Special Sets: A Look At the Training Of Age-Group and Stanford Star David Nolan

David Nolan wins the 200 IM.

Special Sets: A Look At the Training Of Age-Group and Stanford Star David Nolan

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In this age of instant gratification and the next big thing, today’s age groupers may not know the name of David Nolan. But 11 years ago, he WAS the next big thing. After a storied career at Hershey High School in Pennsylvania, Nolan earned a biomechanical engineering degree from Stanford. He also was a 23-time CSCAA All-American.

While competing for Stanford University from 2011-15, David Nolan earned nine Pac-12 titles and three individual NCAA championships in the 100 yard back (44.99) and 200 IM (1:41.21/1:39.38). Six years removed from graduation, he still owns three school records: 100/200 back (44.78/1:39.17) and 200 IM (1:39.38).

But it was in high school that Nolan first made his mark. A 37-time NISCA All-American, in 2011 he led Hershey to its third straight team title while setting four high school national records. To wit: 100 yard free (42.34), 100 back (45.49), 200 IM (1:41.39, which would have won at NCAAs that year) and 200 free relay (1:21.01). A National Junior Team member, Nolan also won two golds at the 2009 Junior Pan Pacs.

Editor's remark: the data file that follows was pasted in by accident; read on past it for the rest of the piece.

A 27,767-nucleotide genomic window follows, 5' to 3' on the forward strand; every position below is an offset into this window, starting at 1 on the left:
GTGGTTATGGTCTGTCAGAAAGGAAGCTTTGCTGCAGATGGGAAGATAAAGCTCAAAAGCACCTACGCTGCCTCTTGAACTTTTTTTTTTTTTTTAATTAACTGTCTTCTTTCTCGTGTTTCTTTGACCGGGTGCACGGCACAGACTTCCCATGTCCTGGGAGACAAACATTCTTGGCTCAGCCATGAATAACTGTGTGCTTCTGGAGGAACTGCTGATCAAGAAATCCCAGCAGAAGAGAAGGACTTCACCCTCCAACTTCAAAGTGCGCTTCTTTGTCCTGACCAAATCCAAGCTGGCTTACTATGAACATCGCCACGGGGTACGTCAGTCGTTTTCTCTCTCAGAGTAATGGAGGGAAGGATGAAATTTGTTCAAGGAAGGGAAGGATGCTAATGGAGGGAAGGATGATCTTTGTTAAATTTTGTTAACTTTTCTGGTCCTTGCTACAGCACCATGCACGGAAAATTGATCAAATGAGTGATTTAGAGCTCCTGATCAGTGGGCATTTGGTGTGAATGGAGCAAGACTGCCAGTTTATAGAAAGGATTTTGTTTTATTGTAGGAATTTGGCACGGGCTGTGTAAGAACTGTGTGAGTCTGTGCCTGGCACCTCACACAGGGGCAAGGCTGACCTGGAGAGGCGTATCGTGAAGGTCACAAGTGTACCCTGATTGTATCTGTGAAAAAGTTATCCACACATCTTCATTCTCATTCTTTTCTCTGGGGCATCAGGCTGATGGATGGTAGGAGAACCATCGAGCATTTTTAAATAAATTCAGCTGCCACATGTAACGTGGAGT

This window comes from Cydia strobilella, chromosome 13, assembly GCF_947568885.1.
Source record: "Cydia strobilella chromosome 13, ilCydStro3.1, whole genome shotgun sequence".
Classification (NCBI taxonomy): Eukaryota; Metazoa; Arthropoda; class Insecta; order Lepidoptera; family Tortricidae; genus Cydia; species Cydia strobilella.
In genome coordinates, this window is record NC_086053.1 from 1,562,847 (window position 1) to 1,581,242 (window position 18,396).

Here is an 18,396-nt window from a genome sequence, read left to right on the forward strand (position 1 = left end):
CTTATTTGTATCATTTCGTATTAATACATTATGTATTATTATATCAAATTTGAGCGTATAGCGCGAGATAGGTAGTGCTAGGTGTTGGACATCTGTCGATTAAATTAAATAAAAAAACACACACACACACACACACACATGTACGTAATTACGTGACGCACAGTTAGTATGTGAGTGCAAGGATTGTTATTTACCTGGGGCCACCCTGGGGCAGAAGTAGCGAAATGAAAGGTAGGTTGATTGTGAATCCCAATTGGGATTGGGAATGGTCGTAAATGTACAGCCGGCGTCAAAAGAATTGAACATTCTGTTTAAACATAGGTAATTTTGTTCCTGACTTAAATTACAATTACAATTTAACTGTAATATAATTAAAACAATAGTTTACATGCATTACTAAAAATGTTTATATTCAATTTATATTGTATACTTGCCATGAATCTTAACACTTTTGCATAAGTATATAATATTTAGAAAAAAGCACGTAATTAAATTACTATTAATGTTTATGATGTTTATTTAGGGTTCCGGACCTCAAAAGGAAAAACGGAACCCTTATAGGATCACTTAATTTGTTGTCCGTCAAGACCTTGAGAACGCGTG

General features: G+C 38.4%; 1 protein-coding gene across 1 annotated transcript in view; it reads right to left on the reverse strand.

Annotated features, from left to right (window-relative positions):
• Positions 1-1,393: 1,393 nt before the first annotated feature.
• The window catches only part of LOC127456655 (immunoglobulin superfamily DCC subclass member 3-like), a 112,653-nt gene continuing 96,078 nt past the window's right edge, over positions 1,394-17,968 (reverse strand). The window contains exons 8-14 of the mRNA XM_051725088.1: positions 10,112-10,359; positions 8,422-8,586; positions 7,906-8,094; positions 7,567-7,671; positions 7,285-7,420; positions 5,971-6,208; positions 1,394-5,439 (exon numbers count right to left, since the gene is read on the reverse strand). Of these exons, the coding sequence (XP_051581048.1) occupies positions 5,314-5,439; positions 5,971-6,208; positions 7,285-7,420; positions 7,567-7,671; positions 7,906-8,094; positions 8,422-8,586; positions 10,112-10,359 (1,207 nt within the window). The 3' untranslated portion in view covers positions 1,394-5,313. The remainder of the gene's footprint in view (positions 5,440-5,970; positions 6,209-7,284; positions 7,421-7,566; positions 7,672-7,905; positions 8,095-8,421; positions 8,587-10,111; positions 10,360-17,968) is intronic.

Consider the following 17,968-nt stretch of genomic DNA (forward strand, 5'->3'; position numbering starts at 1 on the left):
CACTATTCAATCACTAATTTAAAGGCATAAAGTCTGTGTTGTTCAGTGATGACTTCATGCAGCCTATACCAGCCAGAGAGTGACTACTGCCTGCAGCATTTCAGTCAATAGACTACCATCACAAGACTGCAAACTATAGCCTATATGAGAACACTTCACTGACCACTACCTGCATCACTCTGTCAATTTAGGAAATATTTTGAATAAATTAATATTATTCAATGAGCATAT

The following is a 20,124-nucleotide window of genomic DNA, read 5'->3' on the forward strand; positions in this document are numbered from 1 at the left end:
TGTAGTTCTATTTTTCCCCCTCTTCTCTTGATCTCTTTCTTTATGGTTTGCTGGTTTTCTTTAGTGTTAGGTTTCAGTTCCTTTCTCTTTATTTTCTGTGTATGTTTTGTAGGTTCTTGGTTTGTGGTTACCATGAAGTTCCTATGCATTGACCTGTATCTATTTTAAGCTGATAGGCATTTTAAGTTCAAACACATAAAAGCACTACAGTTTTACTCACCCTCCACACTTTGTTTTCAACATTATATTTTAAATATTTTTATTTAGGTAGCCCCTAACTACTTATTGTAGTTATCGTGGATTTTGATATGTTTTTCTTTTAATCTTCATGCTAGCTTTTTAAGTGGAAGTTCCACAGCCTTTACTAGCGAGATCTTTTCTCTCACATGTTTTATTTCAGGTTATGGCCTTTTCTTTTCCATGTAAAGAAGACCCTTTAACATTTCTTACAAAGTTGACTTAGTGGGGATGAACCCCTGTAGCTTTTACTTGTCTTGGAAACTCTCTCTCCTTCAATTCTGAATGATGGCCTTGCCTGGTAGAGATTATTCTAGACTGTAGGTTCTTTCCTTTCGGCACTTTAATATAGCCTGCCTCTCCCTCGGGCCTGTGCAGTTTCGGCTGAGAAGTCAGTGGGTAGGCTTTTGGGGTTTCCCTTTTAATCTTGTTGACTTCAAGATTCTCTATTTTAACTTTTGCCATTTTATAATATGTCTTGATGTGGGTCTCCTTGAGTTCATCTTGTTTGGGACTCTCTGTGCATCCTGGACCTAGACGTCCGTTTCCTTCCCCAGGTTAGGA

A 6-2 strapping lad, Nolan responded well to the training he received from his head coach, Greg Fastrich. In a June 2011 Swimming World article, Fastrich remarked that his protégé was “a gifted athlete, picking up and applying new things very easily. Challenging him in daily workouts is key because he’ll do everything in his power to exceed a challenge. He doesn’t always enjoy training, but if challenged, he steps it up. I’m not sure how we’ve gotten him to where he currently is. It just happened.”

Truth be told, Fastrich didn’t just luck into having a talented swimmer. By Nolan’s senior year, Fastrich’s high school teams had won six men’s and three women’s state titles. He was named PIAA Coach of the Year in 2009, 2010 and 2011. Up to then, he had directed 50 swimmers to 241 All-America swimming recognitions. His women’s squads won the NISCA National Dual Meet championship (public school enrollment 900+) in 2008, 2009 and 2010, while the boys nabbed the crown in 2010 along with being named Swimming World Magazine’s boys’ high school team of the year.

In that article, SW reported: “Nolan began swimming with the Hershey Aquatic Club at age 7. He quickly embraced the ‘fish posture’ espoused by respected coaches Bill Boomer and Milt Nelms and developed a terrific underwater kick while ramping up the yardage as he progressed through the age group ranks. Hershey emphasizes IM training, and Fastrich pronounces Nolan fast in all four strokes.

“When we get down to race-pace sets and there aren’t four rounds or sets of four, we always swim fly, back, then breast. When taper time comes, David knows his goal times and exceeds these times during pace sets. He has a knack of working to the level he wants,” said Fastrich.

Once placed in the senior program year round, Nolan excelled at the higher-level training. In addition to dryland, he began lifting weights twice a week and doing an intense cardio day that included spinning, elliptical and fitness balls. “One bonus is that the HAC senior program interval training has become faster each year as the group has tried to challenge David. Honestly, I have yet to challenge his full potential during a season of workouts,” said Fastrich.